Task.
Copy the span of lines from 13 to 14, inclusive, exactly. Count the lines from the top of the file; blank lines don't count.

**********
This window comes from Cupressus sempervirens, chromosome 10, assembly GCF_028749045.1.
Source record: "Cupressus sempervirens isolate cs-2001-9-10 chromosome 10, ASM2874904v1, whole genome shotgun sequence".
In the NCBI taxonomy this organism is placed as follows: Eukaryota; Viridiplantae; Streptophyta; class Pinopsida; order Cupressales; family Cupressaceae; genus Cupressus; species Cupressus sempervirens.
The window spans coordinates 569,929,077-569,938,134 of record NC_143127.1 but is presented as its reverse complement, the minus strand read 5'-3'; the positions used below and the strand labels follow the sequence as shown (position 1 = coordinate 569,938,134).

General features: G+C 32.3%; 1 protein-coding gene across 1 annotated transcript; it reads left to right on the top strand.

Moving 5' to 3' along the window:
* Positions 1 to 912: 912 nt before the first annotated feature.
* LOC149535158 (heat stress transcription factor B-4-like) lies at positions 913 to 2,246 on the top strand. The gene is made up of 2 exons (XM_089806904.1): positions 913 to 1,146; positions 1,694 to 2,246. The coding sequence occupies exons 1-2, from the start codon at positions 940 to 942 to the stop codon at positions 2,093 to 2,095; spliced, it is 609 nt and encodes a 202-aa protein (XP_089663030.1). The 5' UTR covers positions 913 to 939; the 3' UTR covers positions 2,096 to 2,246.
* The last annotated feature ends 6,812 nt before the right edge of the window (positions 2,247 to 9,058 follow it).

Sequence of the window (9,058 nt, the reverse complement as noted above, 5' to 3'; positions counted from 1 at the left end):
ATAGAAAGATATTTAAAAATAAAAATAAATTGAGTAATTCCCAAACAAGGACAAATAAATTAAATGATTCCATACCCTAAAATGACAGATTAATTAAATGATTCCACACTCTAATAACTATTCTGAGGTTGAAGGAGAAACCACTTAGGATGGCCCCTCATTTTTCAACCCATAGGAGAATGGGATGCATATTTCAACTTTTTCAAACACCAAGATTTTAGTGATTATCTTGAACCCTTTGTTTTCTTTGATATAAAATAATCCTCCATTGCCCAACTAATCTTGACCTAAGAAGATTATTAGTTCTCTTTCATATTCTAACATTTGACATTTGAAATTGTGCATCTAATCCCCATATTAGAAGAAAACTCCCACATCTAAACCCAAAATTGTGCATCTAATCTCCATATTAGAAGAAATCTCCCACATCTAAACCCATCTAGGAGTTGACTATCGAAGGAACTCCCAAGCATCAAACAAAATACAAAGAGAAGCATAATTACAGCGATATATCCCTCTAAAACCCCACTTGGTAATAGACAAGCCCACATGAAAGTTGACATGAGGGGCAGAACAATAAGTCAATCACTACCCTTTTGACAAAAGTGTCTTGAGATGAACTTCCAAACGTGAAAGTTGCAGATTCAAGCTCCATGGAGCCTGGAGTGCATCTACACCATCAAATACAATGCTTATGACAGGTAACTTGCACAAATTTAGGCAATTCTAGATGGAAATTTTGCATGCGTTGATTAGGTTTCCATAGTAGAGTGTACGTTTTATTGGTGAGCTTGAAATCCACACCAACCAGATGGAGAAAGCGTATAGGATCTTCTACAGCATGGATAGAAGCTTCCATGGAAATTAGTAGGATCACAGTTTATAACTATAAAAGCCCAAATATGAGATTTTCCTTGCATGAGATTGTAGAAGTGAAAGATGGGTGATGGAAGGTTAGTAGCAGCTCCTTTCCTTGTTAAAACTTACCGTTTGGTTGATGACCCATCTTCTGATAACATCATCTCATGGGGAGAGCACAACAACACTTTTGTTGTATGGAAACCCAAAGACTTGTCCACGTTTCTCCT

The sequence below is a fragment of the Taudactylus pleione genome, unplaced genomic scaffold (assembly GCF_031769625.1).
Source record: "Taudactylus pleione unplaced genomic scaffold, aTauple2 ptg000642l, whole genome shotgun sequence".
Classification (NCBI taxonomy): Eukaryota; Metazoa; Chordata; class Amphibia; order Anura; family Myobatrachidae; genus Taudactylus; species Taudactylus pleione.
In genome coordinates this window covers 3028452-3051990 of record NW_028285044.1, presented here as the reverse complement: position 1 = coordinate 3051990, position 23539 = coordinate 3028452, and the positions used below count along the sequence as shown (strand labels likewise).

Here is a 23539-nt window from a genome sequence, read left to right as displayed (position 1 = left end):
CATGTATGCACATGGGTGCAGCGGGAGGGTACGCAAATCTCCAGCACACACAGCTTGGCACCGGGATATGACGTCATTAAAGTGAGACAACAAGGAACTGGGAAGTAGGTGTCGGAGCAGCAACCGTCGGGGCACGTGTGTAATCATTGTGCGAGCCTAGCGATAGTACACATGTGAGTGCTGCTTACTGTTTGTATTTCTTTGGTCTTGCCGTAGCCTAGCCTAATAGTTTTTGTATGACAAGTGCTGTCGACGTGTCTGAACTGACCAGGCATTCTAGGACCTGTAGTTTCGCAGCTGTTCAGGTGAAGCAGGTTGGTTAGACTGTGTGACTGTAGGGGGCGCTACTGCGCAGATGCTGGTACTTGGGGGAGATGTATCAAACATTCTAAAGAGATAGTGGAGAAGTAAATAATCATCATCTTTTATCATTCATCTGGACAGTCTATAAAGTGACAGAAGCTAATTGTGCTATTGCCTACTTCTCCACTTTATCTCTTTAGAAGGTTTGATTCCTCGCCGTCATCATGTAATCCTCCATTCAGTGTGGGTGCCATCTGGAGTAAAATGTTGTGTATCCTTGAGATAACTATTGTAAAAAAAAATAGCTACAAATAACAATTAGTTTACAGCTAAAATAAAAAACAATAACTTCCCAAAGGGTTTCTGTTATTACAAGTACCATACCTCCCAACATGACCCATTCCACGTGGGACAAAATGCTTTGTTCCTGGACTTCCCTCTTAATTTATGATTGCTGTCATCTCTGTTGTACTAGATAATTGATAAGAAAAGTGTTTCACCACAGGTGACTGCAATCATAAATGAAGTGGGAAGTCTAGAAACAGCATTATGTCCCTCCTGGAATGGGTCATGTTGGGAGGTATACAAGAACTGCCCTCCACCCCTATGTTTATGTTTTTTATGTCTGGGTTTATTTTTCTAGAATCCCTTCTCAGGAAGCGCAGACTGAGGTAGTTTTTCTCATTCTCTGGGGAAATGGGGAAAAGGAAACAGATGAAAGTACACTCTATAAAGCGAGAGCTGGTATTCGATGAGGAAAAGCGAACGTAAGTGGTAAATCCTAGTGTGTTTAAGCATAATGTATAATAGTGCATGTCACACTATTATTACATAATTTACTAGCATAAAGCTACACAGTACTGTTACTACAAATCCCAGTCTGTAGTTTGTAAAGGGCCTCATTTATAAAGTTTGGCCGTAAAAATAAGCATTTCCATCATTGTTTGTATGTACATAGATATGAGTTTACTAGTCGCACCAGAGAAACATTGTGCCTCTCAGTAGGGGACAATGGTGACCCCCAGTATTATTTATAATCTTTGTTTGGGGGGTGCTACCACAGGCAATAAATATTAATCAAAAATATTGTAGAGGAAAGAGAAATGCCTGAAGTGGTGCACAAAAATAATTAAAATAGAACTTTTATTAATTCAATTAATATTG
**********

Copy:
Source record: "Taudactylus pleione unplaced genomic scaffold, aTauple2 ptg000642l, whole genome shotgun sequence".
Classification (NCBI taxonomy): Eukaryota; Metazoa; Chordata; class Amphibia; order Anura; family Myobatrachidae; genus Taudactylus; species Taudactylus pleione.